Oddly, the nls function fails with "toy" problems like this with exact solutions.  One must add a "small" amount of noise to the original function to get around this problem.  (I think this design of nls is flawed and should be fixed, but I've never studied exactly what the problem is.)

# add small random noise
y <- y + rnorm(length(y), 1E-5, 1E-4)

fit2 <- nls(y ~ (a/b)*exp(-(x-c)^2/(2*b^2)) +
              start=list(a=(1/sqrt(2*pi)) / s.approx[1],
                         d=(1/sqrt(2*pi)) / s.approx[2],
        control=nls.control(tol=1E-5, minFactor=1/1024),

Nonlinear regression model
model: y ~ (a/b) * exp(-(x - c)^2/(2 * b^2)) +
           (d/e) * exp(-(x - f)^2/(2 * e^2))
data: parent.frame()
        a         b         c         d         e         f
0.3989549 0.7500404 3.7499843 0.3989563 0.5000215 6.0000002
residual sum-of-squares: 1.001001e-05

This iterative technique requires "good" initial values, and there's no guarantee of convergence. Above, the μ (mean) values are c=3.74998 and f=6.00000; the σ values are b=0.75004 and e=0.50002.  Overall, these are good results.  The a and d values in this case should be 1/sqrt(2*pi) = 0.39894.

What if our mixtures are weighted, e.g.,

y = A*n(x; 3.75, 0.75) + B*n(x; 6.00, 0.50)

The "Sum of Two Gaussians" section of MixingGaussians.doc shows several examples of this.

The Heming Lake Pike Mixture.

As a final example, let's look at the Heming Lake Pike mixture. The figures below were created from summary μ, σ statistics from data in this file. These statistics were used to create an "exact" curve for analysis purposes.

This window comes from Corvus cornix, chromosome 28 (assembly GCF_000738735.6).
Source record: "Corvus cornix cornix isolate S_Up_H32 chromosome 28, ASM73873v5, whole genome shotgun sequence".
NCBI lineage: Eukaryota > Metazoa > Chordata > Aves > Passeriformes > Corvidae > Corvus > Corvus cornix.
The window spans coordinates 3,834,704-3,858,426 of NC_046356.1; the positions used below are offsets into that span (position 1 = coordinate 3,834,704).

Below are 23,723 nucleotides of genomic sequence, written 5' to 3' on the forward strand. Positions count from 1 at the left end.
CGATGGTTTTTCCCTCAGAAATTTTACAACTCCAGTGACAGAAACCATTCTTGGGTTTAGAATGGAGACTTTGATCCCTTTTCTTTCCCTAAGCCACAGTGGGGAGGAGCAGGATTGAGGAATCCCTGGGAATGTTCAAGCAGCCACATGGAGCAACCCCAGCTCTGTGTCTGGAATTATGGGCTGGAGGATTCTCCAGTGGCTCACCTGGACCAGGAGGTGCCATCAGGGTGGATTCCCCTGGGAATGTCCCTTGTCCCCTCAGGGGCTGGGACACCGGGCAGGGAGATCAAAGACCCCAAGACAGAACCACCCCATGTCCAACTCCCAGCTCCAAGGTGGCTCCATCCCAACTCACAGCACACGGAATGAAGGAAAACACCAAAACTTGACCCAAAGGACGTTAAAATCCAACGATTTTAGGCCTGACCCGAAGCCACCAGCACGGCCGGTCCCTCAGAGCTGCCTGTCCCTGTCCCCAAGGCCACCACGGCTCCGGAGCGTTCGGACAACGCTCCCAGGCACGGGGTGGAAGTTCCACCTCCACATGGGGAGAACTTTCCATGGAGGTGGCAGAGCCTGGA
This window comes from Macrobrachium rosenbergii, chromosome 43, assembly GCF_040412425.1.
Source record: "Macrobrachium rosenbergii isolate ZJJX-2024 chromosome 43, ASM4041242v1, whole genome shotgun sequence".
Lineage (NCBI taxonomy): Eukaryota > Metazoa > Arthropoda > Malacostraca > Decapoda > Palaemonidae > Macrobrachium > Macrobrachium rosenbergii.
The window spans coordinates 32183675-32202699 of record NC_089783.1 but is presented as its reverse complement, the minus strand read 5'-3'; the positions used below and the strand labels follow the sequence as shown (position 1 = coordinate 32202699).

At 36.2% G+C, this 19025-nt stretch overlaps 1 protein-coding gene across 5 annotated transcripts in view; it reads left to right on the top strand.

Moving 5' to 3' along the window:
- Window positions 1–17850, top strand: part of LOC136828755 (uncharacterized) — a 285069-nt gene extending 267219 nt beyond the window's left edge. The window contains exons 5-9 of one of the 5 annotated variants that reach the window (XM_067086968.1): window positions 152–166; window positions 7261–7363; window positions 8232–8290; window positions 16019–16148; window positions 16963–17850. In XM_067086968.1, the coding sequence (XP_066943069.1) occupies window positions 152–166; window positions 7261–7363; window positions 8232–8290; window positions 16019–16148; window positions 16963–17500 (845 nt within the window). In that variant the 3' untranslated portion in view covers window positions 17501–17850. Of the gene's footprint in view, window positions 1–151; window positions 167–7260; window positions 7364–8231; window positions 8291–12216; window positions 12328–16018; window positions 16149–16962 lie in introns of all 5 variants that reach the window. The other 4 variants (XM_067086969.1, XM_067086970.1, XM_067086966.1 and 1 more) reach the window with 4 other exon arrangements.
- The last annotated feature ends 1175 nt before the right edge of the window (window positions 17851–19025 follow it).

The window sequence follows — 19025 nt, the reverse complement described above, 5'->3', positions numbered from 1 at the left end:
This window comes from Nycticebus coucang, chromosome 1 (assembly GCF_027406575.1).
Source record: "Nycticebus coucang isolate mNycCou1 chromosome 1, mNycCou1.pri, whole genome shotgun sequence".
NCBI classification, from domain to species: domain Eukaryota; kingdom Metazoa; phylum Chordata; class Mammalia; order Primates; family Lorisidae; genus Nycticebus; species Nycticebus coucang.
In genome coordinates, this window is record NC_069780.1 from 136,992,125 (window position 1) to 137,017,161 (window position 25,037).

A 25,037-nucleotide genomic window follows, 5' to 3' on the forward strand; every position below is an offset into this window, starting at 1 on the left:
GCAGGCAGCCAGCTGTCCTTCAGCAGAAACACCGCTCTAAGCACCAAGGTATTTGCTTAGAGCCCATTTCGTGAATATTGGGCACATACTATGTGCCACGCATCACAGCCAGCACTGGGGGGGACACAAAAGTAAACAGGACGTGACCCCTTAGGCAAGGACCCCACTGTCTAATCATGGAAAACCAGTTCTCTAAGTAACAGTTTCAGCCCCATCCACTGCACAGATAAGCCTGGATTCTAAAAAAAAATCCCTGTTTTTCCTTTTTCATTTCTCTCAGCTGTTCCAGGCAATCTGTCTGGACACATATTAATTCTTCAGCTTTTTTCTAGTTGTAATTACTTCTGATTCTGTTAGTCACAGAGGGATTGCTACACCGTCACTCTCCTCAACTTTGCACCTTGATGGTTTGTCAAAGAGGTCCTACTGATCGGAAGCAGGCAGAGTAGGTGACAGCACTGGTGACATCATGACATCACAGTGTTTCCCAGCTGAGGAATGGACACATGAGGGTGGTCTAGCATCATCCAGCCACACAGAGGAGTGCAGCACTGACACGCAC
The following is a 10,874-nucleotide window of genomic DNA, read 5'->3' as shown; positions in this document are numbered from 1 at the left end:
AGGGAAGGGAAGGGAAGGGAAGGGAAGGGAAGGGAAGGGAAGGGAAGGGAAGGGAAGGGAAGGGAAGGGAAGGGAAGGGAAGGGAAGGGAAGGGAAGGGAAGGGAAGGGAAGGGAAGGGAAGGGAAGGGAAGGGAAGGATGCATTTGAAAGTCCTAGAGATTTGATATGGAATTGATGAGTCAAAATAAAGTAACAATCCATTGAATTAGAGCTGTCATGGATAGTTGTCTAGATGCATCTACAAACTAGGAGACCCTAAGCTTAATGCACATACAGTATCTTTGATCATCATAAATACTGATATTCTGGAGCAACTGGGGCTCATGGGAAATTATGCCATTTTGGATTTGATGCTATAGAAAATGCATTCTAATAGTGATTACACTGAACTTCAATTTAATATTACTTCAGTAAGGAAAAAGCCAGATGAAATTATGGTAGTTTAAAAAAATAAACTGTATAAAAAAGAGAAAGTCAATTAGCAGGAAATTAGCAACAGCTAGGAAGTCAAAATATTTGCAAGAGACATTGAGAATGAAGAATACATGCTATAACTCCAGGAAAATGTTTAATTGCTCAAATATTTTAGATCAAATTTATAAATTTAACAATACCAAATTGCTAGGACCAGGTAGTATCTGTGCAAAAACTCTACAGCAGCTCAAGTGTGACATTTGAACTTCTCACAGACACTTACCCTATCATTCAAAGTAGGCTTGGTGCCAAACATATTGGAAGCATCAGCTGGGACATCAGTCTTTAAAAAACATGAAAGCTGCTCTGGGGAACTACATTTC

> weight <- c(55, 243, 156, 47, 22) # Number of fish
> weight <- weight / sum(weight)> weight
[1] 0.10516252 0.46462715 0.29827916 0.08986616 0.04206501

> mean <- c(23.32727, 33.09053, 41.27244, 51.24468, 61.31818)
> sigma <- c(2.436638, 2.997594, 4.274585, 5.077521, 7.070303)

These weights, means, and standard deviations are represented in this expression:

y = w1*n(x; μ1, σ1) + w2*n(x; μ2, σ2) + ... + w5*n(x; μ5, σ5)

The top panel in Fig 3 below shows a graph of this function in bold black, with each of the component distributions in various colors.

Fig. 3.  Heming Lake Pike Mixture

The number of Gaussians in this mixture is not clear from the original plot.  There are two obvious peaks in the original data, but the "bump" on the right side of the major peak hints there is a third Gaussian.  The 1st derivative shows there are at least four peak/valley pairs, so there must be at least four Gaussians in the mixture. The peaks in the 2nd derivative show 4 clear peaks, with possibly 5 or 6 peaks.  Here the 6th peak is erroneous.  The five Gaussian distributions an be estimated from only graphical analysis.

The graphical analyis gives these results for the first four distributions:

> mu.approx